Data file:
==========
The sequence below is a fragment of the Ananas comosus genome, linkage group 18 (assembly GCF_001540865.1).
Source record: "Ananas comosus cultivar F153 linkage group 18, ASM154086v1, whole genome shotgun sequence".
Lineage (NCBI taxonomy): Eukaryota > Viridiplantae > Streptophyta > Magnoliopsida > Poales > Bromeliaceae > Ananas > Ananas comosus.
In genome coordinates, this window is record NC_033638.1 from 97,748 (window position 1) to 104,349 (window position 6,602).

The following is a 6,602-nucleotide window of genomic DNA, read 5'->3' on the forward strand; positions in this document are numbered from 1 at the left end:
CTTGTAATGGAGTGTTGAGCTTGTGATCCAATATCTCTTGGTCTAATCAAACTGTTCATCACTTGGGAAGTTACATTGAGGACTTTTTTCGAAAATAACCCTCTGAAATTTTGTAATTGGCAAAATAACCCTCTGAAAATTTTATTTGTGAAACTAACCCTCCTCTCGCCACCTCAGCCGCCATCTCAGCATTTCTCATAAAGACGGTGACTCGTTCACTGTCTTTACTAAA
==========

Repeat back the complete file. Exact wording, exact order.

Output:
The sequence below is a fragment of the Ananas comosus genome, linkage group 18 (assembly GCF_001540865.1).
Source record: "Ananas comosus cultivar F153 linkage group 18, ASM154086v1, whole genome shotgun sequence".
Lineage (NCBI taxonomy): Eukaryota > Viridiplantae > Streptophyta > Magnoliopsida > Poales > Bromeliaceae > Ananas > Ananas comosus.
In genome coordinates, this window is record NC_033638.1 from 97,748 (window position 1) to 104,349 (window position 6,602).

The following is a 6,602-nucleotide window of genomic DNA, read 5'->3' on the forward strand; positions in this document are numbered from 1 at the left end:
CTTGTAATGGAGTGTTGAGCTTGTGATCCAATATCTCTTGGTCTAATCAAACTGTTCATCACTTGGGAAGTTACATTGAGGACTTTTTTCGAAAATAACCCTCTGAAATTTTGTAATTGGCAAAATAACCCTCTGAAAATTTTATTTGTGAAACTAACCCTCCTCTCGCCACCTCAGCCGCCATCTCAGCATTTCTCATAAAGACGGTGACTCGTTCACTGTCTTTACTAAA